Reprinted from RT
Russia's President Vladimir Putin (R) and Argentina's President Cristina Fernandez de Kirchner
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It started in April with a rash of deals between Argentina and Russia during President Cristina Kirchner's visit to Moscow.
And it continues with a $53 billion investment bang as Chinese Premier Li Keqiang visits Brazil during the first stop of yet another South American commercial offensive -- complete with a sweet metaphor: Li riding on a made in China subway train that will ply a new metro line in Rio de Janeiro ahead of the 2016 Olympics.
Where is the US in all this? Nowhere; little by little, yet inexorably, BRICS members China -- and in a smaller measure, Russia -- have been no less than restructuring commerce and infrastructure all across Latin America.
Countless Chinese commercial missions have been plying these shores non-stop, much as the US did between World War I and II. In a key meeting in January with Latin American business leaders, President Xi Jinping promised to channel $250 billion for infrastructure projects in the next 10 years.
Top infrastructure projects in Latin America are all being financed by Chinese capital -- except the Mariel port in Cuba, whose financing comes from Brazil's BNDES and whose operation will be managed by Singaporean port operator PSA International Pte Ltd. Construction of the Nicaragua canal -- bigger, wider and deeper than Panama's -- started last year by a Hong Kong firm, to be finished by 2019. Argentina, for its part, clinched a $4.7 billion Chinese deal for the construction of two hydroelectric dams in Patagonia.
Premier Li Keqiang arrived in Brasilia, the capital of Brazil on Monday, to start an official visit. He was welcomed by Brazil's President Dilma Rousseff.
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Among the 35 deals clinched during Li's visit to Brazil, there was financing worth $7 billion for Brazil's oil giant Petrobras; 22 Brazilian Embraer commercial jets to be sold to Tianjin Airlines for $1.3 billion; and a raft of agreements involving top iron ore producer Vale. Chinese investment might go some way into overhauling Brazil's appalling network of roads, railways and ports; airports are in slightly better condition due to upgrades prior to the World Cup last year.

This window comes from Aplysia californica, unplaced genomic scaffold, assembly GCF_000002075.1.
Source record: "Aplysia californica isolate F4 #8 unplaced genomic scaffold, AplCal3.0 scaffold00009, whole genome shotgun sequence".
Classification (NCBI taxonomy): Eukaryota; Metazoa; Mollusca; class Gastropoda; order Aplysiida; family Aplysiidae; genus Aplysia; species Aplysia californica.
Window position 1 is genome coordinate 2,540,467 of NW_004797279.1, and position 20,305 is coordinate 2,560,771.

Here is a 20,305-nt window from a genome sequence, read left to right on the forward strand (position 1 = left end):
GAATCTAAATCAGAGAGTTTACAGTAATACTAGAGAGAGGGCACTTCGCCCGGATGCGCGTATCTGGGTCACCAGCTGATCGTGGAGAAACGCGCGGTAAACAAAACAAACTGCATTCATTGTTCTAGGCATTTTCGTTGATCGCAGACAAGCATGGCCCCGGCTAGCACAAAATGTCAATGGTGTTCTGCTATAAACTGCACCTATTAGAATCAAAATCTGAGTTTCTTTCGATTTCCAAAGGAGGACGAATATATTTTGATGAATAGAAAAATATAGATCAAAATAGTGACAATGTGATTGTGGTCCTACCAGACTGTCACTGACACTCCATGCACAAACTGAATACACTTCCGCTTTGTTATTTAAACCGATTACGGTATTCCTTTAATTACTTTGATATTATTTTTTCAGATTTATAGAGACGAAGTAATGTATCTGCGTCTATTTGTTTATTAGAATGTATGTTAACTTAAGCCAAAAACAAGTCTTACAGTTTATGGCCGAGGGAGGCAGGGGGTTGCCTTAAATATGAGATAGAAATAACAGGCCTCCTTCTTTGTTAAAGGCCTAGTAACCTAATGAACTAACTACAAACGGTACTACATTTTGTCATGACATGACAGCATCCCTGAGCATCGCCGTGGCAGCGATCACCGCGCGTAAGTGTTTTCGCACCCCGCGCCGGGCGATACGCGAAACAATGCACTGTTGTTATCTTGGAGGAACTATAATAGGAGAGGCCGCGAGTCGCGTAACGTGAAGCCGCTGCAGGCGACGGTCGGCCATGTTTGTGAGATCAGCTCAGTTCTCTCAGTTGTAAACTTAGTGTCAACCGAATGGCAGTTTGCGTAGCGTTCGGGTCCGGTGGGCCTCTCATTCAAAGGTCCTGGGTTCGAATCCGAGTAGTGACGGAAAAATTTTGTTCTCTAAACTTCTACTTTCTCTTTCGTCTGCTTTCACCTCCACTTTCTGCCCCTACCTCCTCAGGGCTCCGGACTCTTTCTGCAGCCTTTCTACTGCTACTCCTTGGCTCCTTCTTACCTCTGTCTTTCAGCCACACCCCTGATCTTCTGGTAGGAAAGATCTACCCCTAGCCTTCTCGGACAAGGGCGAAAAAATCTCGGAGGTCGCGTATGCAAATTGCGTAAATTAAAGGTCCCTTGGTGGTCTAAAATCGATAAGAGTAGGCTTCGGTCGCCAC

The star of the whole show is undoubtedly the proposed $30 billion, 3,500 kilometer-long, Atlantic-Pacific mega-railway, that is slated to run from the Brazilian port of Santos to the Peruvian Pacific port of Ilo via Amazonia. Logistically, this is a must for Brazil, offering it a Pacific gateway. Winners will inevitably be commodity producers -- from iron ore to soya beans -- exporting to Asia, mostly China.
The Atlantic-Pacific railway may be an extremely complex project -- involving everything from environmental and land rights issues to, crucially, the preference for Chinese firms every time Chinese banks deliberate on extending lines of credit. But this time, it's a go. The usual suspects are -- what else -- worried.
Official Brazilian policy, since the Lula years, has been to attract top Chinese investment. China is Brazil's top trading partner since 2009; it used to be the US. The trend started with food production, now it moves to investment in ports and railways, and the next stage will be technology transfer. The BRICS New Development Bank and the China-led Asian Infrastructure Investment Bank (AIIB), of which Brazil is a key founding member, will definitely be part of the picture.
The problem is this massive trade/commerce BRICS interplay is intersecting with a quite convoluted political process. The top three South American powers -- Brazil, Argentina and Venezuela, which also happen to be Mercosur members -- have been facing repeated "destabilization" attempts by the usual suspects, who routinely denounce the foreign policy of Presidents Dilma Rousseff, Cristina Kirchner and Nicolas Maduro and yearn for the good ol' days of a dependent relationship with Washington.
With different degrees of complexity -- and internal strife -- Brasilia, Buenos Aires and Caracas are all simultaneously facing plots against their institutional order. The usual suspects don't even try to dissimulate their near total diplomatic distance from the South American Top Three.
Venezuela, under US sanctions, is considered a threat to US national security -- something that does not even qualify as a bad joke. Kirchner has been under relentless diplomatic assault -- not to mention US vulture funds targeting Argentina. And with Brasilia, relations are practically frozen since September 2013, when Rousseff suspended a visit to Washington in response to the NSA spying on Petrobras, and herself personally.
And that leads us to a crucial geostrategic issue -- so far unresolved.